Having my daughter gives me a different everything, different perspective on women, different perspective on myself, how I like my physical self, my work. It helps me be much calmer because literally none of this matters. If I can focus on trying to be good for her, then everything else will fall into place. And...

That's kind of the anchor. That's a big one. And then me moving to America from London, I moved to LA in 2017. That was a massive culture shock. I still fail this often. In England, we're very direct. And it's actually a respect thing. There's some communities in America and someplace I've been where that's the same.

And we're also like when we joke with you and when we like, you know, I'm laughing and joking a bit, that means I like you. It doesn't mean that I disrespect you or, and just that culture shock. And I've felt it many, many times over the last few years and I still do, but that was another big impact. Like we're not, I think it's much, it's important to like read the room and I still don't do it very well. But so those two things are big things, massive things.

Wesleyne (35:38.09)

I love that, I love that. It's amazing how children can change our perspective on life, the way that we view things, the way that we think about things. And also, you know, moving. I've traveled a good little bit across the world and what I know is different places, even in the US, different things are acceptable and some things are not, right? And then, you know, when you're in Norway or you're in London versus being in Houston, Texas,

Harry Sims (35:53.026)

Yeah.

Harry Sims (35:59.346)

Yeah.

Harry Sims (36:06.582)

Yeah.

Wesleyne (36:07.818)

to adapt to what those cultural norms are. And so I can just imagine like moving across the world how much that has impacted you.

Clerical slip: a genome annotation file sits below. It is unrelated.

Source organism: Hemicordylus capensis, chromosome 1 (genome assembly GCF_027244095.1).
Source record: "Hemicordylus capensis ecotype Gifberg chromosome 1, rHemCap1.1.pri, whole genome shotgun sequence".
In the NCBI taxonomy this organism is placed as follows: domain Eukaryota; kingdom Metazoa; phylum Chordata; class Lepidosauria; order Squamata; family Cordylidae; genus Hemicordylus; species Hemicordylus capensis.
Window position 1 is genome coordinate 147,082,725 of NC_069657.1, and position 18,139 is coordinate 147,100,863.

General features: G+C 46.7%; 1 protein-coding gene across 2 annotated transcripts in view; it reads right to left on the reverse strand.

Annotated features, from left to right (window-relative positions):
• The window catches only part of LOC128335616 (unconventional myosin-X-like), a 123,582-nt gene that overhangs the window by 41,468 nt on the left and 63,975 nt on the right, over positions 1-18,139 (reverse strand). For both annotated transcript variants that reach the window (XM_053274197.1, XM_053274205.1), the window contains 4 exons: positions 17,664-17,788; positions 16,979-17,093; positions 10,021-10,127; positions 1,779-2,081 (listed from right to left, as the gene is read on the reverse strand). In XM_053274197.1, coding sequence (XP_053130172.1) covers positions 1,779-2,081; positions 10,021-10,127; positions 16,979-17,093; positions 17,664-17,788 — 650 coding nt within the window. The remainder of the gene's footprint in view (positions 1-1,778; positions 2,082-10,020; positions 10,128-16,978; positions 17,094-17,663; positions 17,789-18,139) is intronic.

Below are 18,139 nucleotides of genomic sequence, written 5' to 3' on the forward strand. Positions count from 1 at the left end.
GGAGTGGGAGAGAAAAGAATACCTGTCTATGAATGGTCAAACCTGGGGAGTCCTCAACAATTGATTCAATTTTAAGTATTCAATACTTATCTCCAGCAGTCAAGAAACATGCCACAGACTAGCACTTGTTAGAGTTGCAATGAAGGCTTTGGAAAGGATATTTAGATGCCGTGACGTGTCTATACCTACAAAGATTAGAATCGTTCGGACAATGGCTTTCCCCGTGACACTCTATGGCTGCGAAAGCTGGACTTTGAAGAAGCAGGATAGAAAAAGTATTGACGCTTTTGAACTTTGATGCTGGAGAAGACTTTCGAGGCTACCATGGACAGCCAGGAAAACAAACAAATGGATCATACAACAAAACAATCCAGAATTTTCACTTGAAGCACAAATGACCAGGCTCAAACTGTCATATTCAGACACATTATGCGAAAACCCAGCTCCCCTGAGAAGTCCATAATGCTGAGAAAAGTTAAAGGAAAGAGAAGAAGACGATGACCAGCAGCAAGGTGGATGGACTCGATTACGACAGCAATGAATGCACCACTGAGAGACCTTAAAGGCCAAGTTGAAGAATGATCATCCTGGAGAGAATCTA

Harry Sims (36:14.882)

Yeah.

But I think it's also like, I find it fascinating, like different, like microcultures and different places, like that's the joy, one of the joys of my life. Like I seek it. And London, it's built into where you're from. And also you're just, you're around people from everywhere and you become fascinated by it. So yeah, that's a good one. Which was your favorite country you've been to so far?

Wesleyne (36:48.523)

Oh, well, you know, favorite kind of depends on what kind of favorite we're talking about.

Harry Sims (36:53.675)

Okay.

Wesleyne (36:55.442)

say Bermuda because that pink sand and that blue water, I absolutely love it. I love Bermuda the most. Just in terms of countries that I visited, I think I actually do like London because I really enjoy the diversity.

Harry Sims (36:56.868)

Oh yeah.

Harry Sims (37:04.05)

Yeah, yeah. Fair play.

Harry Sims (37:16.76)

Mm-hmm.

Wesleyne (37:16.942)

And so anytime I can go somewhere and I can see people, because Houston, that's where I live, it's like a melting pot. Like there's everybody from all over the world here. And so in London, I felt the same way, right? I felt like it was so diverse and there were so, and people are welcoming and warm, even though you say they're direct, it's some places you go to and they just stare at you, like, who are you? What are you doing here? You know what I mean? But I didn't get that. Like in Germany?

Harry Sims (37:23.407)

Yeah.

Harry Sims (37:40.523)

Yeah.

Wesleyne (37:44.434)

Yeah, they just stare at me because they're not used to seeing black people, I guess. So, you know, it's, and it's always like, what are you doing here? Whereas in London, I didn't get that feeling.

Harry Sims (37:47.37)

Yeah, that's the way.

Harry Sims (37:53.666)

No, no. Yeah, I get that. I hear that from everyone. I speak to about London. I'm actually quite proud of it, to be honest. I didn't contribute anything to it, but I'm proud that that's how people that go there, like, come away with that feeling. Yeah.

Wesleyne (38:11.066)

Harry, this has been an amazing conversation. Tell us, how can people get in contact with you?

Harry Sims (38:17.086)

Just linked in Harry sins. I have a website pers I barely update it. So probably don't bother going on there and if anyone's listening, I Really recommend you have a call with this lovely lady because she will she will tweak your journey I bet and it'll have a big impact and Thank you again

Wesleyne (38:39.722)

Thank you so much. Thank you. That has been another episode of the Transform Sales Podcast. And remember, in all that you do, transform your sales. Until next time.